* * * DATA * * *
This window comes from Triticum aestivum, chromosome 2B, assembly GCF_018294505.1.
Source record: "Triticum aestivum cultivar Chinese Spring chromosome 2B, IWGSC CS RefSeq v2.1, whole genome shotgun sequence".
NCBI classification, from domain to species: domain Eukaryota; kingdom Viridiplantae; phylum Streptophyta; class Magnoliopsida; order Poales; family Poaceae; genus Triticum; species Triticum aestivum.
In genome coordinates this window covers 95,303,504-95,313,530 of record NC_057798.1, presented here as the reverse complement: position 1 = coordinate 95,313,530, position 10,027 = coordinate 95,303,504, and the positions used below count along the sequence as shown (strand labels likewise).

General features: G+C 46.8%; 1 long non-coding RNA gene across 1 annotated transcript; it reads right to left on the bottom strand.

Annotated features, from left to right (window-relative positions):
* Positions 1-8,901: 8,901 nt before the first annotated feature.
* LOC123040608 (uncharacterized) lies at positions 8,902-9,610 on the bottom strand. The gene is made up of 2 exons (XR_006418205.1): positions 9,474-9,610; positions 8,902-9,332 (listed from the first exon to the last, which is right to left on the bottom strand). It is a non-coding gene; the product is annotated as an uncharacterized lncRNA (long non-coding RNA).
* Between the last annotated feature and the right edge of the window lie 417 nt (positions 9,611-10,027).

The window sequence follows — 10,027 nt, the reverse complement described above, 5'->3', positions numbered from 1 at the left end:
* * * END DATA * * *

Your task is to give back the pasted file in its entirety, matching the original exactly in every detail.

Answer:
This window comes from Triticum aestivum, chromosome 2B, assembly GCF_018294505.1.
Source record: "Triticum aestivum cultivar Chinese Spring chromosome 2B, IWGSC CS RefSeq v2.1, whole genome shotgun sequence".
NCBI classification, from domain to species: domain Eukaryota; kingdom Viridiplantae; phylum Streptophyta; class Magnoliopsida; order Poales; family Poaceae; genus Triticum; species Triticum aestivum.
In genome coordinates this window covers 95,303,504-95,313,530 of record NC_057798.1, presented here as the reverse complement: position 1 = coordinate 95,313,530, position 10,027 = coordinate 95,303,504, and the positions used below count along the sequence as shown (strand labels likewise).

General features: G+C 46.8%; 1 long non-coding RNA gene across 1 annotated transcript; it reads right to left on the bottom strand.

Annotated features, from left to right (window-relative positions):
* Positions 1-8,901: 8,901 nt before the first annotated feature.
* LOC123040608 (uncharacterized) lies at positions 8,902-9,610 on the bottom strand. The gene is made up of 2 exons (XR_006418205.1): positions 9,474-9,610; positions 8,902-9,332 (listed from the first exon to the last, which is right to left on the bottom strand). It is a non-coding gene; the product is annotated as an uncharacterized lncRNA (long non-coding RNA).
* Between the last annotated feature and the right edge of the window lie 417 nt (positions 9,611-10,027).

The window sequence follows — 10,027 nt, the reverse complement described above, 5'->3', positions numbered from 1 at the left end: